Q2: Why is the growth strategy important?

    A2: The first two arrows of Abenomics have succeeded in creating a broadly positive macroeconomic story in the short term. The Japanese economy grew at an annualized rate of 6.7 percent during the first quarter of 2014, and, despite a possible contraction during the second quarter due to a consumption tax hike in April, is expected to rebound in the latter half of the year. But momentum from the first two arrows could be fading: the International Monetary Fund (IMF) expects the growth rate to fall to 1 percent in 2015. Japan also confronts significant long-term challenges, among them a low fertility rate and a rapidly aging population, which according to one estimate could cause a nearly 40 percent decline in the size of the working-age population by mid-century. A failure to address these and other issues could yield a prolonged period of slow – or even negative – economic growth. Comprehensive structural reform is therefore essential to sustaining Japan’s long-term growth potential.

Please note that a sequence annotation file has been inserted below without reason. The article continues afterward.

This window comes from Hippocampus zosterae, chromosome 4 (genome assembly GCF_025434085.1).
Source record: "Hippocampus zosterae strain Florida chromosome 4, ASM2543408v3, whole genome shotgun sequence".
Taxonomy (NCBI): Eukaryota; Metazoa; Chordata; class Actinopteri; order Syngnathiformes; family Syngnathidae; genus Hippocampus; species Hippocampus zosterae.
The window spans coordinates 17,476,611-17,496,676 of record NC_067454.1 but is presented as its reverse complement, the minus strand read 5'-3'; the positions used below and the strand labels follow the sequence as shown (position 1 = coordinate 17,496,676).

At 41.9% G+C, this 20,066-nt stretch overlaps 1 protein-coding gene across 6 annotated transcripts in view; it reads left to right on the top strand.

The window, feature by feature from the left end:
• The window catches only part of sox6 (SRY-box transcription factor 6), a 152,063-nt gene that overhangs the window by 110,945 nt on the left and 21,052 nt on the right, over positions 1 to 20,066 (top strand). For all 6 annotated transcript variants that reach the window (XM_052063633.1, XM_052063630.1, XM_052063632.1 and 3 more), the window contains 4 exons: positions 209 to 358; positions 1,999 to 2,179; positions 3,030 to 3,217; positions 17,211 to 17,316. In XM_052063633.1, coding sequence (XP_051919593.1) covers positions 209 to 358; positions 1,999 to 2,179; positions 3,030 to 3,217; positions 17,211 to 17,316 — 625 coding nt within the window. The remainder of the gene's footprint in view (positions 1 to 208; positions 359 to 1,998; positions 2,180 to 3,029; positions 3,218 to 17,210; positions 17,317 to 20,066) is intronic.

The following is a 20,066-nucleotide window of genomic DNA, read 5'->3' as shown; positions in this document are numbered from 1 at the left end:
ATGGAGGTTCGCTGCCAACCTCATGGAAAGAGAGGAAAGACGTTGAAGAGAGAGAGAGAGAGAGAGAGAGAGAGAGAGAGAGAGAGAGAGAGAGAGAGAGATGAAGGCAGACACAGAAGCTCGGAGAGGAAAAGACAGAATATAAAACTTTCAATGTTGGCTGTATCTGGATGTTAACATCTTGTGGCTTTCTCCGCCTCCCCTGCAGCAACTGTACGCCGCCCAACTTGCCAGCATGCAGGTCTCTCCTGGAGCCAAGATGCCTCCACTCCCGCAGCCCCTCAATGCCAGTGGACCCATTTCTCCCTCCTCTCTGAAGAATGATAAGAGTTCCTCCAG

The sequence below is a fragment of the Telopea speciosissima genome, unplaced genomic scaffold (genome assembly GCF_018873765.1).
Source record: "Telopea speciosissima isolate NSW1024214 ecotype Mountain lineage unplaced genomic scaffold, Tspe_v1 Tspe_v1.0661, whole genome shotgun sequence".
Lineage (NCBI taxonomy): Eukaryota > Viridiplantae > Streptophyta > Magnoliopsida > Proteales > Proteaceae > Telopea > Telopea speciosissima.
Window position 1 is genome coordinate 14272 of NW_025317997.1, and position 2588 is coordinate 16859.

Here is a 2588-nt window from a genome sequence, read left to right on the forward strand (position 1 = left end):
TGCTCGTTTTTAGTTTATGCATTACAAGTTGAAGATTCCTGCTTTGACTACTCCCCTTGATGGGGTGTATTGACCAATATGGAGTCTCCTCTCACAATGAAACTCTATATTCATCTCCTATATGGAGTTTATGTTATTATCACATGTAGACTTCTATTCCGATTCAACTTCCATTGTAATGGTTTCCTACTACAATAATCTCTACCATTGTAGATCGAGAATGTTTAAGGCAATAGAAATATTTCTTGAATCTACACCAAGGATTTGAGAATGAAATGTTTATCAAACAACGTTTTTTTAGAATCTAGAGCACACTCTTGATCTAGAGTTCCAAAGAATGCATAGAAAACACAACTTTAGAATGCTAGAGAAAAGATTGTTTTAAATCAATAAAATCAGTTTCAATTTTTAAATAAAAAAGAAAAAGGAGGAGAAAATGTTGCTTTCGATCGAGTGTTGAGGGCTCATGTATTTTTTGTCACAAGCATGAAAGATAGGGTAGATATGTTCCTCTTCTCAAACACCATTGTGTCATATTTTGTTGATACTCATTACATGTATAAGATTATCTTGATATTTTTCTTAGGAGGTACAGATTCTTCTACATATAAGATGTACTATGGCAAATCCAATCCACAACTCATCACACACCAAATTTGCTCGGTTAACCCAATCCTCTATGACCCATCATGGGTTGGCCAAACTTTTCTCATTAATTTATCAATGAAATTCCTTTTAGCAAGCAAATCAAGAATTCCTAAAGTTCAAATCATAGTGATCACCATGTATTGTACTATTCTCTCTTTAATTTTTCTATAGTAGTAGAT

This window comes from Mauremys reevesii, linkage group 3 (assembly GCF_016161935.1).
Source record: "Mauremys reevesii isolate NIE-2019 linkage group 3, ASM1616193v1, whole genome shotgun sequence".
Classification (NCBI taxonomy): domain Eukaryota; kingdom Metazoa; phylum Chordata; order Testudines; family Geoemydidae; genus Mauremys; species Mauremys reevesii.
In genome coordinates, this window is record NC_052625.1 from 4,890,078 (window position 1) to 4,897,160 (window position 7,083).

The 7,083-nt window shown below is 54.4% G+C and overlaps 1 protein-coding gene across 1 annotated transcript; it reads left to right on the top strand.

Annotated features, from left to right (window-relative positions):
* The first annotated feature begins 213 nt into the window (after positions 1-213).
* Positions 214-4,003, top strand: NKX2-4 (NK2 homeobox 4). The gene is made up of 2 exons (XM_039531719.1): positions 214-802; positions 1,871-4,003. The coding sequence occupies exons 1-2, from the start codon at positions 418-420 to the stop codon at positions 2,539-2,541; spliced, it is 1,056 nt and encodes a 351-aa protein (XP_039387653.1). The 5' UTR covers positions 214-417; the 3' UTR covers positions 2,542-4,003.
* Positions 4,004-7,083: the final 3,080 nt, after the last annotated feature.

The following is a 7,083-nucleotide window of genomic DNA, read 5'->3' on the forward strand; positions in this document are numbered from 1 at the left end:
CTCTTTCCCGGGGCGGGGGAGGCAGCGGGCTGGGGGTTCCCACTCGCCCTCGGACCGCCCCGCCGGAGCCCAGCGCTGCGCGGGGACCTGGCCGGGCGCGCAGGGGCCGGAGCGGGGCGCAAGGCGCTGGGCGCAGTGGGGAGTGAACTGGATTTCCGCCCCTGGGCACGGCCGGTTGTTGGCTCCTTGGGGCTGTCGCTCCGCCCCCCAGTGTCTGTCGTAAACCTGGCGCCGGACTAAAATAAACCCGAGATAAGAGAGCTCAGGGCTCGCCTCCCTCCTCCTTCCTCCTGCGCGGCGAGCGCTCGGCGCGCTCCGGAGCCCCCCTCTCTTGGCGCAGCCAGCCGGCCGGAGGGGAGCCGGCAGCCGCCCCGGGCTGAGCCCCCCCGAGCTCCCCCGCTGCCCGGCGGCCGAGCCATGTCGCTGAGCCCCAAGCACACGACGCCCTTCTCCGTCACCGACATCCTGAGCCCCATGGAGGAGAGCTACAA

Estimates from the IMF and others have suggested that a package of targeted structural reforms could raise Japan’s potential annual growth rate to nearly 2 percent, double where it stands currently. These reforms would ideally include measures to boost productivity and innovation through deregulation and the development of more efficient capital markets; encourage more meaningful participation by women, foreigners, and the elderly in the workforce; and fix structural flaws in Japan’s labor markets, such as unequal protections for part-time and full-time workers that have created large gaps in worker pay and training opportunities – even for those performing virtually identical tasks. Reforms to close the gap between male and female labor force participation rates alone could boost Japan’s total GDP by nearly 13 percent, according to one estimate from Goldman Sachs. The IMF’s more modest estimate of the potential gains from “womenomics,” roughly 8 percent, is similarly substantial, and would amount to a nearly $400 billion dollar increase in GDP at current exchange rates.  The latest reform package references many of these issues, but leaves most of the detailed policy prescriptions to be developed over time. 

    Q3: How has the growth strategy been received so far?